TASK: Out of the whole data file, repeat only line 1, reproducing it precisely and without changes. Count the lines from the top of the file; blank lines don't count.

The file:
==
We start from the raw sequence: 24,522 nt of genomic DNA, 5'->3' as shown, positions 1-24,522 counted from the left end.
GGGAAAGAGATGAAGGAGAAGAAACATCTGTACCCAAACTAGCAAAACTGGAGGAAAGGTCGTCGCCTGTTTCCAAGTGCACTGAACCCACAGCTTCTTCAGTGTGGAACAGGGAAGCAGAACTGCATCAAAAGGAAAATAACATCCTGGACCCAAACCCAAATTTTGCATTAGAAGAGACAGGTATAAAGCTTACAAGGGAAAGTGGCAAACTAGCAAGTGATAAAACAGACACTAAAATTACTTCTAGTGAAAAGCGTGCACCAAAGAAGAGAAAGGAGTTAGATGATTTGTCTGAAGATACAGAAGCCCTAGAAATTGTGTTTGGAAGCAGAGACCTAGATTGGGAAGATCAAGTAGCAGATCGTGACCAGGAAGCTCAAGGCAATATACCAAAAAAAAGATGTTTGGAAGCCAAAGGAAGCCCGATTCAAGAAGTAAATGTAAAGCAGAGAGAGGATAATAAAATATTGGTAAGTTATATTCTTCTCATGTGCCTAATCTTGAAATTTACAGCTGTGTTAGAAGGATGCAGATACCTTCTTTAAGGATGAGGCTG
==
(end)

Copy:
We start from the raw sequence: 24,522 nt of genomic DNA, 5'->3' as shown, positions 1-24,522 counted from the left end.